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Learning for a lifetime

 

     

      
    Learning for a lifetime

    In response to the May 1 Soapbox column by Dennis Parker, "How age discrimination is killing high tech":

    I read the article by Dennis Parker with interest. I set up the technology in a large middle school with over 500 Macs and PCs and running NT, Novel and AppleShare networks. I have taken care of everything from patching, installation and repairs to training, reports and grants.

    Everything I know about technology and networking I have learned since turning 50.

    Part of my job has been to service teachers, many of whom are fresh from college. I have found teachers of all ages, yes, even the "young ones," who resist learning something new in technology that might be out of their comfort zone. I tell them that if they are unwilling to continue to update their skills, they will be dinosaurs before they turn 30.

    I plan to continue learning until I cease to breathe. I resent the opinion held by many that our brains begin to shrivel after 45. Older workers, who are lifetime learners, are able to keep up their skills and, as a group, have a stronger work ethic than the young ones just out of school. It is a shame that this kind of prejudice exists in our society.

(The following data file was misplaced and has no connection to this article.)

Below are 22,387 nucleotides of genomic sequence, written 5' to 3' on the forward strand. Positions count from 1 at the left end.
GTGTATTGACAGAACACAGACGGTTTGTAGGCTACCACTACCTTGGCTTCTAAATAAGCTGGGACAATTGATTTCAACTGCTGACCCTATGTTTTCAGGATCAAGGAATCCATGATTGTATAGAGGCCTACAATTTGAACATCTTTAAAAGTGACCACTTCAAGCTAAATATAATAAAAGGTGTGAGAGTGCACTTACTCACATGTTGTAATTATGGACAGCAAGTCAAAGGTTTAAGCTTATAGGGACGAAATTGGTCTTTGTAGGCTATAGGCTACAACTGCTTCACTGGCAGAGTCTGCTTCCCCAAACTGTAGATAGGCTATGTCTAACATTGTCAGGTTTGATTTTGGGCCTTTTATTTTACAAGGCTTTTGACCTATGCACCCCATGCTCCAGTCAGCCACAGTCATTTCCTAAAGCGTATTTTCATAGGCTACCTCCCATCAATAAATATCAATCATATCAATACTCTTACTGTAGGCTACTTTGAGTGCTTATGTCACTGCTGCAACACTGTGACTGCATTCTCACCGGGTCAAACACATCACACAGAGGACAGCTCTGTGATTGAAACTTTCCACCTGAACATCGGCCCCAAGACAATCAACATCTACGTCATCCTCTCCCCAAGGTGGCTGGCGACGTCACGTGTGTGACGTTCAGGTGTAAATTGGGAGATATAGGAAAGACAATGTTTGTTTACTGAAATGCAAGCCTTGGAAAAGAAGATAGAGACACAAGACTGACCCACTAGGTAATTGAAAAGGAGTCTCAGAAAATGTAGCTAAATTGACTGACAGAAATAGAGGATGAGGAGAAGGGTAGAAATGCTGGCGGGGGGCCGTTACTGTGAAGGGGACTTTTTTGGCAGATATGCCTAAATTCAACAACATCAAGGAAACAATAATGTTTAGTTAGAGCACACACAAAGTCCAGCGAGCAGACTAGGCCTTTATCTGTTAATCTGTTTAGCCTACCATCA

On a related note, my husband, who is a displaced executive, has been unemployed for two years. Everyone comments on his excellent resume, which showcases his many accomplishments. He is fluent in two languages, but unfortunately, I think, because he is 56, has not been hired for any of the positions he was eminently qualified for.

    Jane Spence
    Broward County, Fla.